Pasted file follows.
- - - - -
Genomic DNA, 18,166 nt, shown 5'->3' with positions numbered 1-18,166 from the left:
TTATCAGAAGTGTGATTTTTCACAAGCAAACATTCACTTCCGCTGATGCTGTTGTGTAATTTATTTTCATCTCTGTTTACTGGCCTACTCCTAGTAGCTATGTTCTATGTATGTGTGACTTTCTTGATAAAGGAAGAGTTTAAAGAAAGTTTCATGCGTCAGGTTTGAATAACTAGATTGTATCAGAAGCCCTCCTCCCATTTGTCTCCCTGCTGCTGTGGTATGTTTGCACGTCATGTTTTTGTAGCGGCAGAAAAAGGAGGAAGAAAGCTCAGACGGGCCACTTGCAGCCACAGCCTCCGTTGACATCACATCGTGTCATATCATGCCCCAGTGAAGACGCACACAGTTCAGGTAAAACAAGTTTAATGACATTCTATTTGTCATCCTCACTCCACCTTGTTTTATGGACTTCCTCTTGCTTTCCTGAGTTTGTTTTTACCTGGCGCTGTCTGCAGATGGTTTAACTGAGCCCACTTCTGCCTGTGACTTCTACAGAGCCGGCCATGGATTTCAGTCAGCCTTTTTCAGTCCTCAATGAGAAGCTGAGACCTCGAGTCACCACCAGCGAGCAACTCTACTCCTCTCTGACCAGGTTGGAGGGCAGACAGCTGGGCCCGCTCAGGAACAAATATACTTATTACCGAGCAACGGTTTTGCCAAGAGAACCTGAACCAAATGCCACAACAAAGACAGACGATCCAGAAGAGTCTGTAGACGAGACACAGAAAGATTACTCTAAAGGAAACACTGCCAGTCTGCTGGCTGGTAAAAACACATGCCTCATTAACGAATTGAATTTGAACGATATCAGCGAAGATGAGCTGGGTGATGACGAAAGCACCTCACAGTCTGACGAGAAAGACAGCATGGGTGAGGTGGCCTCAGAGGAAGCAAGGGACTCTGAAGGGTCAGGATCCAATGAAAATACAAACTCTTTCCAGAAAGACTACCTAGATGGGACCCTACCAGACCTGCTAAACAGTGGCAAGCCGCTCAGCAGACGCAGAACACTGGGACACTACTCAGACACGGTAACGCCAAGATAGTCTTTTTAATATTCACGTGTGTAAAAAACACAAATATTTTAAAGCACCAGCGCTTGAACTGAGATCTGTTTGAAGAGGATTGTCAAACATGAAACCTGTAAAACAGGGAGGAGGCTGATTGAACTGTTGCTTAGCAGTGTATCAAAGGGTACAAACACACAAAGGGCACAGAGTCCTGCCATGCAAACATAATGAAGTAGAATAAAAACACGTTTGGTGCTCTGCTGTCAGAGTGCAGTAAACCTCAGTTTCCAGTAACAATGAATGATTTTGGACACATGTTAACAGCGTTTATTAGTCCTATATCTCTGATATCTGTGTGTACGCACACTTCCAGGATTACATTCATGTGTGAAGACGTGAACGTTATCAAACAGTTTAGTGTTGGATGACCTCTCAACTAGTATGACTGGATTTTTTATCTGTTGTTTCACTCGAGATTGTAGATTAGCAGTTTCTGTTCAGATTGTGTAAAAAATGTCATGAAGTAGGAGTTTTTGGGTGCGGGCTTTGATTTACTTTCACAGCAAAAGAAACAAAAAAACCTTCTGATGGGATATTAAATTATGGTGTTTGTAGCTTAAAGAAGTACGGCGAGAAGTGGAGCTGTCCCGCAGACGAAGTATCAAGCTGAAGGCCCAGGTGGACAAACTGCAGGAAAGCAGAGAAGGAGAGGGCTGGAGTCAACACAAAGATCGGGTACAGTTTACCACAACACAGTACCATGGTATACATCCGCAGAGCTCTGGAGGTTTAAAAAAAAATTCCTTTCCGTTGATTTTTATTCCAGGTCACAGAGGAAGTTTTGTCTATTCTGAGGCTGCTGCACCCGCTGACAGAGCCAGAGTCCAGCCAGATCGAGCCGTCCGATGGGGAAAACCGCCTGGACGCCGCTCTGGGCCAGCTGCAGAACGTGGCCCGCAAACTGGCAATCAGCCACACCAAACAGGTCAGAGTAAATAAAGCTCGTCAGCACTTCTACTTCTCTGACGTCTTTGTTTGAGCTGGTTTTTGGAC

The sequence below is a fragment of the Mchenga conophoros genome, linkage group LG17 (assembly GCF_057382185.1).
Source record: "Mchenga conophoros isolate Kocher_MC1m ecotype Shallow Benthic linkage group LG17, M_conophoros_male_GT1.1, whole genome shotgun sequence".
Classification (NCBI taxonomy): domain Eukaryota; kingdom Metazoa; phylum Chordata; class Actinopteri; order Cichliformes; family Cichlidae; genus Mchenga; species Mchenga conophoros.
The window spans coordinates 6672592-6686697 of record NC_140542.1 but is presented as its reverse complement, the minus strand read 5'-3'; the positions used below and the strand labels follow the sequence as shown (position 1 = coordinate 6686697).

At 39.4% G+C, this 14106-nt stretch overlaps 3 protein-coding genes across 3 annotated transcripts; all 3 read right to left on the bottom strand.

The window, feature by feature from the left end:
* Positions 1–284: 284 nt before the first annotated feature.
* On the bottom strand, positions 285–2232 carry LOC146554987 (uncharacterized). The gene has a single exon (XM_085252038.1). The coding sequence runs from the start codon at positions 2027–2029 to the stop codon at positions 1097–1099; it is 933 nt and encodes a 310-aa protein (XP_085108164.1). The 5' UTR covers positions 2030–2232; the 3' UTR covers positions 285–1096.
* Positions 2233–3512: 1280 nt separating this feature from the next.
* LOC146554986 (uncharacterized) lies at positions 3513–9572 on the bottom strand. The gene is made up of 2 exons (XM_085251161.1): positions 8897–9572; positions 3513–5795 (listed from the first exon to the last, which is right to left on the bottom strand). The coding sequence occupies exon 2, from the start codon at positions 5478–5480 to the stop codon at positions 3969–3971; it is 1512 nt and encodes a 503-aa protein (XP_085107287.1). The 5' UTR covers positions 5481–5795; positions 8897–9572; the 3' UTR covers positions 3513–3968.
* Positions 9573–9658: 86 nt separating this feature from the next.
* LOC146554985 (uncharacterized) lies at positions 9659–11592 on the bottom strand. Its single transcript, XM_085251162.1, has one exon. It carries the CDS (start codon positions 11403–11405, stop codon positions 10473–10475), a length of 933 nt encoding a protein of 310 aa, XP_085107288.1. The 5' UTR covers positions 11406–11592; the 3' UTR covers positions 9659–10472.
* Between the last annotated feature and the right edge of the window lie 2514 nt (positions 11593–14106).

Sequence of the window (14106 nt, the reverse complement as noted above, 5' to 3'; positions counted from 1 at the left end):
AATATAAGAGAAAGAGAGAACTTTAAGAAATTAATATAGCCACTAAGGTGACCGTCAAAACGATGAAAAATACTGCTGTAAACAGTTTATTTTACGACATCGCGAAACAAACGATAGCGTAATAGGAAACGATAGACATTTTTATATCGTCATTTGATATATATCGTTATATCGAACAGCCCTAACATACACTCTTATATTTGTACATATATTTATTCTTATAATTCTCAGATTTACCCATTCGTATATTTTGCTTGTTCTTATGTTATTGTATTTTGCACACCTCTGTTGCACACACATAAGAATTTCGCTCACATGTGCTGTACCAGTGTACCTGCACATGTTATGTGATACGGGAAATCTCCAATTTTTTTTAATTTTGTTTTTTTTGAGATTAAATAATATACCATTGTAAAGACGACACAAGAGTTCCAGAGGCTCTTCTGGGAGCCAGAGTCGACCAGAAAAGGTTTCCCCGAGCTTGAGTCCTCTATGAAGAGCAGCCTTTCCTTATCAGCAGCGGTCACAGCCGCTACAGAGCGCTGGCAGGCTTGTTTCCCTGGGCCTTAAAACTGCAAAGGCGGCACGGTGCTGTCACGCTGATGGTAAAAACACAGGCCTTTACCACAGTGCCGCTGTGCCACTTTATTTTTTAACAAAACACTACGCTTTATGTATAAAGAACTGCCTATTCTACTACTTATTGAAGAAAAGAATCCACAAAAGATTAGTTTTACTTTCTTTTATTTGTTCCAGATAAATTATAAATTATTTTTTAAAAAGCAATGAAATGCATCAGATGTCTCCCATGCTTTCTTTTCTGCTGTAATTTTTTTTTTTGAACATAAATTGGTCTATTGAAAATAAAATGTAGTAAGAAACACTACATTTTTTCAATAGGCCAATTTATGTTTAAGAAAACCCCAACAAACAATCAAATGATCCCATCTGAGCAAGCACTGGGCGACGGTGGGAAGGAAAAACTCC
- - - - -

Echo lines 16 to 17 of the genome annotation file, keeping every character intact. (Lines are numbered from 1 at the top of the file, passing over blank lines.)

Sequence of the window (14106 nt, the reverse complement as noted above, 5' to 3'; positions counted from 1 at the left end):
AATATAAGAGAAAGAGAGAACTTTAAGAAATTAATATAGCCACTAAGGTGACCGTCAAAACGATGAAAAATACTGCTGTAAACAGTTTATTTTACGACATCGCGAAACAAACGATAGCGTAATAGGAAACGATAGACATTTTTATATCGTCATTTGATATATATCGTTATATCGAACAGCCCTAACATACACTCTTATATTTGTACATATATTTATTCTTATAATTCTCAGATTTACCCATTCGTATATTTTGCTTGTTCTTATGTTATTGTATTTTGCACACCTCTGTTGCACACACATAAGAATTTCGCTCACATGTGCTGTACCAGTGTACCTGCACATGTTATGTGATACGGGAAATCTCCAATTTTTTTTAATTTTGTTTTTTTTGAGATTAAATAATATACCATTGTAAAGACGACACAAGAGTTCCAGAGGCTCTTCTGGGAGCCAGAGTCGACCAGAAAAGGTTTCCCCGAGCTTGAGTCCTCTATGAAGAGCAGCCTTTCCTTATCAGCAGCGGTCACAGCCGCTACAGAGCGCTGGCAGGCTTGTTTCCCTGGGCCTTAAAACTGCAAAGGCGGCACGGTGCTGTCACGCTGATGGTAAAAACACAGGCCTTTACCACAGTGCCGCTGTGCCACTTTATTTTTTAACAAAACACTACGCTTTATGTATAAAGAACTGCCTATTCTACTACTTATTGAAGAAAAGAATCCACAAAAGATTAGTTTTACTTTCTTTTATTTGTTCCAGATAAATTATAAATTATTTTTTAAAAAGCAATGAAATGCATCAGATGTCTCCCATGCTTTCTTTTCTGCTGTAATTTTTTTTTTTGAACATAAATTGGTCTATTGAAAATAAAATGTAGTAAGAAACACTACATTTTTTCAATAGGCCAATTTATGTTTAAGAAAACCCCAACAAACAATCAAATGATCCCATCTGAGCAAGCACTGGGCGACGGTGGGAAGGAAAAACTCC